In this paper, the samples were deposited on silicon and sapphire substrates (ϕ50×5 mm) using Veeco Ion Tech SPECTOR system, which has two ion sources, one is a 16 cm ion source for sputtering and the other is a 12 cm ion source for assistance. The sputtering chamber was evacuated to a base pressure of 4.0×10-4 Pa before deposition. The targets was SiO2 (>99.99% purity). High purity argon (99.999%) and oxygen (99.999%) were introduced to RF ion beam source and target surface in the deposition process. The discharge voltage was 1 250 V with a 0.6 A current. The deposition rate of SiO2 film was ~0.35 nm/s. All the substrates used in our experiments came from the same batch. Before the substrates were placed in the chamber, they were subjected to a series of chemical cleaning. The SiO2 film thickness on silicon and sapphire substrates are ~500 nm and ~632.8 nm, respectively. Additionally, Fig. 1 presents the flow chart of thermal treatment. Concretely, it was performed by heating the specimens of silicon substrates to the desired temperatures (200 ℃, 400 ℃, 600 ℃, 800 ℃ and 1 000 ℃) using a furnace with air environment and the increasing rate was about 7 ℃/min. The composition, the surface morphology, the RMS roughness, the optical constants and the crystalline structure of SiO2 single layer were investigated by X-ray Photoelectron Spectroscopy (XPS), Scanning Electron Microscope (SEM), Atomic Force Microscopy (AFM), Spectroscopic Ellipsometry (SE) and X-Ray Diffraction (XRD), respectively. In the experiment, root mean square surface roughness (RMS) was evaluated at Engineering Research Center in biomaterials, Sichuan University. The Atomic Force Microscopy (AFM) is made by OLYMPUSOPTICAL CO., LTD. The Instrument type is BX60. The interfacial morphology of the film was observed by HITACHI/S-4800 Scanning Electron Microscope (SEM). The accelerating voltage is 0.5~30 kV. The XPS patterns were recorded using MgKα radiation at 12 kV and 10 mA. Combining the XPS peak area together with their relative sensitivity factors, the ratio could be estimated. The crystalline structure was characterized by XRD measurement with CuKα as the incident radiation in the θ-2θ mode. The total residual stress, σf, was deduced from the Stoney′s formula. In addition, the transmittance of sapphire sample was also studied after 27 ℃ (room temperature), 500 ℃ and 1 000 ℃ heat treatment using a Fourier transform infrared (FTIR) spectrometer.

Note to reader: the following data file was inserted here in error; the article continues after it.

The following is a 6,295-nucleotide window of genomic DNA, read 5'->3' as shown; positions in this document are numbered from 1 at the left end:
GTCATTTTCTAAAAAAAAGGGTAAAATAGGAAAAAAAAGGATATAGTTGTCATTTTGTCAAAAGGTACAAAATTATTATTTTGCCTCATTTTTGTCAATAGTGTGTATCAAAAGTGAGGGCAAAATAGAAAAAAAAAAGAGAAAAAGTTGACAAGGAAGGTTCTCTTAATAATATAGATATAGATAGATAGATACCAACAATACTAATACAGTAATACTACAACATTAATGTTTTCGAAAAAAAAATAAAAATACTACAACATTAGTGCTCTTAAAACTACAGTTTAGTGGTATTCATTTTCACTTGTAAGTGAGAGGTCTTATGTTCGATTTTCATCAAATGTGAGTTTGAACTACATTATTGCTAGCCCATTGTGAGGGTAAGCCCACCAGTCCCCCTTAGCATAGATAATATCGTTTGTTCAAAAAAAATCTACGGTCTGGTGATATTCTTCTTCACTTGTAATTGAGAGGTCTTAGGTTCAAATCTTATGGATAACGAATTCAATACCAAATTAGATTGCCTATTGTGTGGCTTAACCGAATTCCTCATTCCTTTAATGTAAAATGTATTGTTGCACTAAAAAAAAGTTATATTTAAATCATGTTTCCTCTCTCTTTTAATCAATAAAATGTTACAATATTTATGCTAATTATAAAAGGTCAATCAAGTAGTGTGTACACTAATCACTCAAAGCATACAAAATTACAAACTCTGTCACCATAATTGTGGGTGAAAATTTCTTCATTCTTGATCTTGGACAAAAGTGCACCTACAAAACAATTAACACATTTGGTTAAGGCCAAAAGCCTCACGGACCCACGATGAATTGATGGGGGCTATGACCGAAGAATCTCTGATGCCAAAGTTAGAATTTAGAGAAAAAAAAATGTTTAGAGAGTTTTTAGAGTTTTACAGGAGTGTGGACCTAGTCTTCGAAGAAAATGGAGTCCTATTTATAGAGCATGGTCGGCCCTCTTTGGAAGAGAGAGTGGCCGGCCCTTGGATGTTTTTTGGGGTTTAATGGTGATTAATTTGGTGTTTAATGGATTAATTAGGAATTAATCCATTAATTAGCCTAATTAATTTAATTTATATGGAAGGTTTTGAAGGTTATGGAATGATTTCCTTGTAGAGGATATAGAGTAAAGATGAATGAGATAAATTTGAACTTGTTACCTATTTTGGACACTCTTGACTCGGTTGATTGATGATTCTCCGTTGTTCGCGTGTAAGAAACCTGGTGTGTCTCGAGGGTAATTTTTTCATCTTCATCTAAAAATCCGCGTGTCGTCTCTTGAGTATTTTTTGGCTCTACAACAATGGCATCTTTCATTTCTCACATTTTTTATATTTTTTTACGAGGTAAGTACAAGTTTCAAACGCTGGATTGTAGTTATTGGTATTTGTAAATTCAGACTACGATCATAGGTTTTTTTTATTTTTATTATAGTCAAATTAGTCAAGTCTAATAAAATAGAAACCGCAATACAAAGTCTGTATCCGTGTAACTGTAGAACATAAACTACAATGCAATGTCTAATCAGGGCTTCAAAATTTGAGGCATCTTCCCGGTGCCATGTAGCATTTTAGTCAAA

The X-ray Photoelectron Spectroscopy (XPS) is used to determine the composition of film and the typical XPS spectrums of (a) Si2p and (b) O1s for the as-deposited film are presented in Fig. 2. The peaks at 103.7 eV and 532.65 eV correspond to Si2p and O1s, respectively, which are related to Si-O bonding in the SiO2 film. Deduced from the results of XPS spectra, the surface O/Si ratio for the as-deposited SiOx film is 2.1:1. The result indicates that the chemical composition of the as-deposited SiO2 film is close to the standard stoichiometry ratio. Fig. 3 shows the XRD patterns of SiO2 thin film measured at different temperature. It can be seen that in the as-deposited SiO2 film has an amorphous structure. As the temperature increases, there is a typical halo pattern of SiO2 glass around 22°[28-29].
For the single layer SiO2 film, the RMS roughness at different temperatures are also investigated by AFM. From Fig. 4, it can be seen that the surface roughness are about 0.135 nm, 0.1531 nm, 0.153 5 nm and 0.157 3 nm at the temperatures of 27 ℃ (as-deposited), 400 ℃, 800 ℃ and 1 000 ℃, respectively. The RMS increases firstly and then remains almost a constant of ~0.153 nm between 400 ℃ and 600 ℃. There is neither visible crack nor blisters for single layer SiO2 film at 1 000 ℃ (as shown in Fig. 5). SiO2 coating shows significantly higher temperature stability. The thermal robustness of SiO2 coating is closely related to the amorphous structure, the internal stress and mechanical property.